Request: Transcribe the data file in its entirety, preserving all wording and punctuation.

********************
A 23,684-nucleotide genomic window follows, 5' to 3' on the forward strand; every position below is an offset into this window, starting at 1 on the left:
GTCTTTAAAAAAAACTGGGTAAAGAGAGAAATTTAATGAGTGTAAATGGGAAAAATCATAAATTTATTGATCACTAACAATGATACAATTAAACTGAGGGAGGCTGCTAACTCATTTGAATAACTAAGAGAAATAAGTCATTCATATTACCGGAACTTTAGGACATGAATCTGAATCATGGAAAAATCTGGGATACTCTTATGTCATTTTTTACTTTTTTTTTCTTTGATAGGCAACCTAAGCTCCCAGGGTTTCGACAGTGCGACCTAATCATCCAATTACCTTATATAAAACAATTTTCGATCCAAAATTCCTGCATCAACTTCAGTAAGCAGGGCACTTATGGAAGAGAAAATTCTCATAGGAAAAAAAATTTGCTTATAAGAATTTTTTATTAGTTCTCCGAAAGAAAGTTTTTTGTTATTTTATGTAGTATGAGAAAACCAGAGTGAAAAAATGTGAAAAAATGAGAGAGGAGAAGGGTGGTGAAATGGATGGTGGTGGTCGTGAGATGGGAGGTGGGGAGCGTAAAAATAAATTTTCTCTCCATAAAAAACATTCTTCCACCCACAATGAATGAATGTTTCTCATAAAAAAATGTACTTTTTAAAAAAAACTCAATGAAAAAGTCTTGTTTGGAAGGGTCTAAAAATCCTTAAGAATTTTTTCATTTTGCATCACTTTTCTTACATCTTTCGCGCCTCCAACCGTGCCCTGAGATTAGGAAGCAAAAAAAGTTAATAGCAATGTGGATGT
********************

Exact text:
A 23,684-nucleotide genomic window follows, 5' to 3' on the forward strand; every position below is an offset into this window, starting at 1 on the left:
GTCTTTAAAAAAAACTGGGTAAAGAGAGAAATTTAATGAGTGTAAATGGGAAAAATCATAAATTTATTGATCACTAACAATGATACAATTAAACTGAGGGAGGCTGCTAACTCATTTGAATAACTAAGAGAAATAAGTCATTCATATTACCGGAACTTTAGGACATGAATCTGAATCATGGAAAAATCTGGGATACTCTTATGTCATTTTTTACTTTTTTTTTCTTTGATAGGCAACCTAAGCTCCCAGGGTTTCGACAGTGCGACCTAATCATCCAATTACCTTATATAAAACAATTTTCGATCCAAAATTCCTGCATCAACTTCAGTAAGCAGGGCACTTATGGAAGAGAAAATTCTCATAGGAAAAAAAATTTGCTTATAAGAATTTTTTATTAGTTCTCCGAAAGAAAGTTTTTTGTTATTTTATGTAGTATGAGAAAACCAGAGTGAAAAAATGTGAAAAAATGAGAGAGGAGAAGGGTGGTGAAATGGATGGTGGTGGTCGTGAGATGGGAGGTGGGGAGCGTAAAAATAAATTTTCTCTCCATAAAAAACATTCTTCCACCCACAATGAATGAATGTTTCTCATAAAAAAATGTACTTTTTAAAAAAAACTCAATGAAAAAGTCTTGTTTGGAAGGGTCTAAAAATCCTTAAGAATTTTTTCATTTTGCATCACTTTTCTTACATCTTTCGCGCCTCCAACCGTGCCCTGAGATTAGGAAGCAAAAAAAGTTAATAGCAATGTGGATGT